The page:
Using a stone, the coarsest one you can find, even out both sides of
the blade. Hold the blade in the vise and move the blade on it.
Remember to keep the 25º angle and to keep the stone wet. This
process, like the previews one, needs to continue over the whole blade
until if feels smooth to the touch.
Once you're happy with the results, move on to a medium grain stone, I
prefer natural stones. Do the same as in the previews step, hold the
stone in the vise and move the blade over it, like it's shown in the
You're almost there! After the blade has been ground with the medium
grain stone, heat treat it.
If you look at the picture, you'll notice that some material had to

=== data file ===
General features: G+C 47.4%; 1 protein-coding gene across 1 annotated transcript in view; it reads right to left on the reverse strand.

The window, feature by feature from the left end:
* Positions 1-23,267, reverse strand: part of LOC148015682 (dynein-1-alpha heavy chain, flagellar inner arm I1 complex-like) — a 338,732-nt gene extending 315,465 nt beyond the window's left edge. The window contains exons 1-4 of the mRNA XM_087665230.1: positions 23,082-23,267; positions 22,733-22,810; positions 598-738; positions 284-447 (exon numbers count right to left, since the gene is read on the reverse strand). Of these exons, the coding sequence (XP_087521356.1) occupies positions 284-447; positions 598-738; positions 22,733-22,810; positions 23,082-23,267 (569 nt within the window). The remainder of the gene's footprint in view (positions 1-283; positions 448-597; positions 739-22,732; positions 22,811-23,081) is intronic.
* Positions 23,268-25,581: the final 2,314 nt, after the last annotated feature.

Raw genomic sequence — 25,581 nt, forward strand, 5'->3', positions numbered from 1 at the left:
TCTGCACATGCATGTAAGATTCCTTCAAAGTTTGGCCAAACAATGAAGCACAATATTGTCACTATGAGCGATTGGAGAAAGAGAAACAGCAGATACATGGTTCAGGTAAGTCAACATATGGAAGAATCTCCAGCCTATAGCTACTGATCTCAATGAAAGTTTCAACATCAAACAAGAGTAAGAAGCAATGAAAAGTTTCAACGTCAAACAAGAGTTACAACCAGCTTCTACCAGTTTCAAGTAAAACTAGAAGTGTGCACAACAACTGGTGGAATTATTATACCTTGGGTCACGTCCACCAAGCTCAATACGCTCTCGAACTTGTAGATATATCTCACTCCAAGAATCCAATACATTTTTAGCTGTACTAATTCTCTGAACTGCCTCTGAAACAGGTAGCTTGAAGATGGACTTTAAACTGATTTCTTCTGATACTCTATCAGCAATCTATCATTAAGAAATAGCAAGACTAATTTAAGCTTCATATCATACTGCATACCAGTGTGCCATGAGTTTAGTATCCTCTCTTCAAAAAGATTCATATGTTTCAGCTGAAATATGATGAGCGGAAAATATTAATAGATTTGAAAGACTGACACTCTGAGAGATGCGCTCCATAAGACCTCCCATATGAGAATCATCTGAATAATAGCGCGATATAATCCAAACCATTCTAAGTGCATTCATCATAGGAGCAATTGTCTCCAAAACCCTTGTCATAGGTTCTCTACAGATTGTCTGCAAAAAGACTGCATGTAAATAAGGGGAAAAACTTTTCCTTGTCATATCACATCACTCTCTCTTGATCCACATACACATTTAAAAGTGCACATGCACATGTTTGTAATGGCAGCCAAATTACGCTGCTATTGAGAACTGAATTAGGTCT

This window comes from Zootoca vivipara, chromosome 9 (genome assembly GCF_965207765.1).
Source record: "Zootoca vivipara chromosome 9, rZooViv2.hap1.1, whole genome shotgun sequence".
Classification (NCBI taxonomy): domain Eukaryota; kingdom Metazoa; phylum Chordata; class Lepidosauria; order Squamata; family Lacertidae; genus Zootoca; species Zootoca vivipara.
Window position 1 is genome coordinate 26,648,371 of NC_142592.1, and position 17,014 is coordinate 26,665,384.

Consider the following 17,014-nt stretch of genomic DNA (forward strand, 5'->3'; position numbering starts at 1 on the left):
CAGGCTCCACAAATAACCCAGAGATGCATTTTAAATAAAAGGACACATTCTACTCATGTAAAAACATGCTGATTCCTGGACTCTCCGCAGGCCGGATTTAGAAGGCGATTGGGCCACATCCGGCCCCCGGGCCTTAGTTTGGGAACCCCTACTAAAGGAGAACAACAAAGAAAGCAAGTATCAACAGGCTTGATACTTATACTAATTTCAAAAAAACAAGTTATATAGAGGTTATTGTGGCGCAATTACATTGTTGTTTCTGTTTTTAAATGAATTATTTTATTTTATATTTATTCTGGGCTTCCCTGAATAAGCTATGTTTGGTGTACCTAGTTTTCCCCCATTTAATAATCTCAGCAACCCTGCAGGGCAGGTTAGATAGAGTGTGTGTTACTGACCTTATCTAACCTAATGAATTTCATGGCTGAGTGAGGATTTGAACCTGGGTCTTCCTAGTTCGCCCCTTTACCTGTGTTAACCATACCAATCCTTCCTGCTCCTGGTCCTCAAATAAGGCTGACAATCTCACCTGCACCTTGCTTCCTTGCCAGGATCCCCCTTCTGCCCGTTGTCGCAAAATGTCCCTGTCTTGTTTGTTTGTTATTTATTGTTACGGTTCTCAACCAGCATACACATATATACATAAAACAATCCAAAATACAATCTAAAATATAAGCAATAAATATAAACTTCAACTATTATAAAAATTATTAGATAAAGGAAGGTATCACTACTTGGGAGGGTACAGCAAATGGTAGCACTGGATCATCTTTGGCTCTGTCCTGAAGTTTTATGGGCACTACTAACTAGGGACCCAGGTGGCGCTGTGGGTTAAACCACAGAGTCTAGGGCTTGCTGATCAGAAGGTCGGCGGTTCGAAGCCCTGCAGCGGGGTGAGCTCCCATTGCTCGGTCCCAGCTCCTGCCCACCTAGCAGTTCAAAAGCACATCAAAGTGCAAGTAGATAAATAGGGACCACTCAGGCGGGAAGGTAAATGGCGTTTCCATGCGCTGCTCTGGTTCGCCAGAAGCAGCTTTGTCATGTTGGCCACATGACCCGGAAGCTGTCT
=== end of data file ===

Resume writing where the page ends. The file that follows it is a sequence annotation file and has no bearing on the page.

be removed from the handle area to make it more comfortable, so I used
a hacksaw to make it more comfortable.
Once you achieve a tang shape you're happy with, you need to even it a
bit, so when the time comes to put the scales it will be easier to get
a good fit.
The filing technique is simple and easy. Just make sure that the
surface is as even as possible.
After filing both sides of the tang, you can drill the holes for the
pins. This is the difficult, or rather time consuming, part of the
I used a manual drill that belonged to my great-grandfather (Pedro
Gugliotta), with a new bit since I knew there was some hard work
ahead. Even with the new drill bit, using kerosene to lubricate and
taking turns with a workshop assistant it took me over fifteen minutes